Christopher Luke reveals a few skeletons in his closet
Introducing Christopher Luke! He’s a young artist with a keen eye for bold blacks, clean whites, and bleached bones! Each piece of art made by Christopher is often accelerated by his active presence within the mental health community. He creates stunning visual representations of emotion and heartache that is all too relatable. His work spans across all mediums, including: digital, custom toys, paintings, stickers, and so much more.
Chris loves collaboration and often throws himself into his work with the artists that he admires. Recently he re-designed our logo as part of our series to showcase independent talent! We love it, and it really demonstrates his collaborative spirit and skill. He is a proven powerhouse at intertwining his passions (like skateboarding and custom toys) in such an elegant way. The dude is simply a force to be reckoned with! He harnesses a unique style that will never go unrecognised.
Well, we love the guy. So we invited our skeletal friend to do a sort of Q and A, and he kindly accepted. Prepare yourself for a deep and wild dive into this artist’s psyche, and learn a little bit more about him, bones and all:
Q: Hey Christopher, how are you?
I’m very well, thank you! And thank you for the opportunity to do this.
Q: What ignited your passion for Art?
I have always had an interest in art since I was a child, but a trip to the Tate Modern was the spark that really ignited my passion. My first trip there was mind blowing.
I’d never seen such incredible pieces of work up close, and some of it was so provocative that I was in awe for most of the day. I didn’t want to leave.
Q: What was the first custom toy you created?
Technically, my first custom was a Janky called Shiny Bones but it was more of a concept, as it was gloss vinyl over a Janky sprayed black. So I would say Pinky was my first actual custom. It was a similar design but hand painted. I also cut out the eyes and glued a tiny brain inside. These 2 initial designs then evolved into my Janky Bones, which I paint quite often and with different variants.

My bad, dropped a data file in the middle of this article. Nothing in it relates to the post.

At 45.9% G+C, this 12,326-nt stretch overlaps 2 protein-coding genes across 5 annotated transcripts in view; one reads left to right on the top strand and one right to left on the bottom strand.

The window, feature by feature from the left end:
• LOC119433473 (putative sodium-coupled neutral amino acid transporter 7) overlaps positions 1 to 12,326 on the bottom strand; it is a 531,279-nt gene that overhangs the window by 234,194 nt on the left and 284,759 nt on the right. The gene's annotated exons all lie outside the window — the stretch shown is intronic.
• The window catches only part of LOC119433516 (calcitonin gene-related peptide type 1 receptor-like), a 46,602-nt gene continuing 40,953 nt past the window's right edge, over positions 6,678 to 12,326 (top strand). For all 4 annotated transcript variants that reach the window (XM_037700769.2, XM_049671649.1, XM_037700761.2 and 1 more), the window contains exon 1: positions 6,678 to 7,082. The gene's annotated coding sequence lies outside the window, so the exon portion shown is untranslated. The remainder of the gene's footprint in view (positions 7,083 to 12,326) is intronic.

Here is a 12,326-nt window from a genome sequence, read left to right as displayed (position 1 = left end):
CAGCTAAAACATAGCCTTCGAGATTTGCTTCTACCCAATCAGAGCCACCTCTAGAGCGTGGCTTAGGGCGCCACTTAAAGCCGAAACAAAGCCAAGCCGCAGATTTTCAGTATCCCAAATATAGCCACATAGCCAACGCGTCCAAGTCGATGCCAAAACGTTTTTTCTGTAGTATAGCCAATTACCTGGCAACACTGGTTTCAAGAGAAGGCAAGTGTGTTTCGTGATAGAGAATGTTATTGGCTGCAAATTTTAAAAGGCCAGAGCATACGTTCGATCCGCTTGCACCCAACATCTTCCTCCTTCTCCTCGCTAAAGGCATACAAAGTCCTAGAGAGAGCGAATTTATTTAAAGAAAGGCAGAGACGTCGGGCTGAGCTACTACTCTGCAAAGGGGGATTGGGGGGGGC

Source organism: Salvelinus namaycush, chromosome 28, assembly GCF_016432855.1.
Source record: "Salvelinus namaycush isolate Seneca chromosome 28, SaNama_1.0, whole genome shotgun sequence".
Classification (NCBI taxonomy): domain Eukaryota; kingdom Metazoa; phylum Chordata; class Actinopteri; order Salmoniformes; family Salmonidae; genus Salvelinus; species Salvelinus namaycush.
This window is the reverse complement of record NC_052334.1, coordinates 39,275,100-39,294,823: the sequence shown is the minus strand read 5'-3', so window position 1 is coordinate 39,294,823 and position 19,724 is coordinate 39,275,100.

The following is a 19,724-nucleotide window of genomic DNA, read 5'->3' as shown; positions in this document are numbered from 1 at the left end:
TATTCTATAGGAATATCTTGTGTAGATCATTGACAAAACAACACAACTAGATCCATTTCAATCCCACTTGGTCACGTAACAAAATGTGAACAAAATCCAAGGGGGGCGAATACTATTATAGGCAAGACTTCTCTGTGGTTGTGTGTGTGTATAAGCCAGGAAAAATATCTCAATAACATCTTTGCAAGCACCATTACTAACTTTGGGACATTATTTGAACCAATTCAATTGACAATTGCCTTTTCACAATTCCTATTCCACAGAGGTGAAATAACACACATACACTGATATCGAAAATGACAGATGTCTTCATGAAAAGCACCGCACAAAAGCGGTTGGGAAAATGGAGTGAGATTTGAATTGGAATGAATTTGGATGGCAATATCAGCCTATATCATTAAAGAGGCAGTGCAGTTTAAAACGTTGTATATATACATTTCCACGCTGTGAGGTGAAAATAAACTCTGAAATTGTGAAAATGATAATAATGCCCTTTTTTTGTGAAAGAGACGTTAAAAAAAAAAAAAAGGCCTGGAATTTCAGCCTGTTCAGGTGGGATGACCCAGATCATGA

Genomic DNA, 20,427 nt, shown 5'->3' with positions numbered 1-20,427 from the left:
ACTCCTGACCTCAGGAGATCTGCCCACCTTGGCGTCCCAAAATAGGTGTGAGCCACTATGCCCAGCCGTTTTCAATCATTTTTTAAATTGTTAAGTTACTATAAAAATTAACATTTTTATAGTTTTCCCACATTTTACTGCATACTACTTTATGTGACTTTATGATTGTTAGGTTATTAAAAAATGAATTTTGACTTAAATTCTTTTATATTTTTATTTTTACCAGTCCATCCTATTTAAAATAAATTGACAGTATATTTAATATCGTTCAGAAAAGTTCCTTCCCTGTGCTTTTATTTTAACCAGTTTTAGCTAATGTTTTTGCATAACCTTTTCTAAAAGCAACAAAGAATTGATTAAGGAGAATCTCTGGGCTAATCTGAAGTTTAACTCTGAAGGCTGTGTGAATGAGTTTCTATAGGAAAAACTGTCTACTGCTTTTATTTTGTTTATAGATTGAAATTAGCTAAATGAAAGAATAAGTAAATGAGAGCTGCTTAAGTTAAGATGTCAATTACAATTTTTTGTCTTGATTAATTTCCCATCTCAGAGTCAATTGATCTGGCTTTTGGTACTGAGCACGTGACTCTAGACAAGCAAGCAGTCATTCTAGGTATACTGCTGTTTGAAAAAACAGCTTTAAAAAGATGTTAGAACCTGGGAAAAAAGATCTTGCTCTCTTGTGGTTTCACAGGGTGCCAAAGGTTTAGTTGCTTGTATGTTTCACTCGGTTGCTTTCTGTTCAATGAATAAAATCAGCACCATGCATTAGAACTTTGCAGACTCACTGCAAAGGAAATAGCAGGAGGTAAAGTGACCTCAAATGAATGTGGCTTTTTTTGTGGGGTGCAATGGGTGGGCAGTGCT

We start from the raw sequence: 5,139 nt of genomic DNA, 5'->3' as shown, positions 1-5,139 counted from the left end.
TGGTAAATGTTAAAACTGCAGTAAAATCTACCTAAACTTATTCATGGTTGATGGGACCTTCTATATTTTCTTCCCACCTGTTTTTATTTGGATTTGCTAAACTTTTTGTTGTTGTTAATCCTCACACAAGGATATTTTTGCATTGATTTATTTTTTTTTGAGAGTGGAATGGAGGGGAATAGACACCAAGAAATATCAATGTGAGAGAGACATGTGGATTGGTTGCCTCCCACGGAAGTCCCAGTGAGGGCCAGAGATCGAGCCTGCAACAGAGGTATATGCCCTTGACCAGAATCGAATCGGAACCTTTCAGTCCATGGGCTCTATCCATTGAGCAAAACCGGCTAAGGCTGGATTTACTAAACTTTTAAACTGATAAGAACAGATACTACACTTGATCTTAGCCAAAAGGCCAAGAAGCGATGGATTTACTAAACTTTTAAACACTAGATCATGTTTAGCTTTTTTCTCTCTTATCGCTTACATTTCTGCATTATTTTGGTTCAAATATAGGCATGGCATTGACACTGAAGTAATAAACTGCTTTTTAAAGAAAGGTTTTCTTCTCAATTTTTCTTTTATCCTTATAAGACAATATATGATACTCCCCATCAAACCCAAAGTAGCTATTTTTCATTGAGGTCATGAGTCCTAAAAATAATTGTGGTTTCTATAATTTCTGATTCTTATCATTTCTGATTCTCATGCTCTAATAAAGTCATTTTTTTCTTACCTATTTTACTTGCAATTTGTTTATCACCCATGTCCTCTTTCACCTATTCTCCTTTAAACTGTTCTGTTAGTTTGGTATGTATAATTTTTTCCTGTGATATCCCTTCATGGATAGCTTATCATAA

Q: How did you find your own style? And how long did it take?
Far too long! I found my own style through exploring interesting concepts and finding ways to transpose them into my work, it then began to naturally evolve into what it is today. In my experience, finding your own unique style and settling into it can be one of the most frustrating things ever. But it will happen eventually. Patience is key.
Q: What’s the most recent custom toy that you’ve made?
I recently customised two 7-Inch Munnys for Clutter Gallery’s Gift Wrapped 2020 show called Ske-love-tons. I had never worked with Munnys before, so when they arrived in the post, I immediately began to panic. I have never seen a head that round in my life. Never again.
Q: We know you LOVE skeletons… what’s the biggest Skeleton in your closet?
Well, he prefers me to address him as ‘J’ these days. He’s 6 feet tall and I met him in a quirky little town just before Christmas a few years back. Said he needed to get away for a bit and didn’t mind confined spaces. He brought a cute dog with him too.
Q: What’s your favourite piece of art you have made and why?
My most recent work has definitely been the most fulfilling. I see my art as a realm where I can transpose my real-world experiences. The inspiration for my painting Yearn came from a place of deep hurt and sadness that I was experiencing at the time, so putting that all onto a canvas felt like emotional catharsis. What I wasn’t expecting though, was the amount of people that reached out to me to tell me how much it touched them, and how they could instantly relate to the painting. That was pretty special.
Q: What are your goals for the future?
To network and connect with more artists, that’s for a sure. After a year like this one, I certainly won’t take that kind of freedom for granted. I can’t wait to go to some conventions and meet the people I didn’t get to meet this year.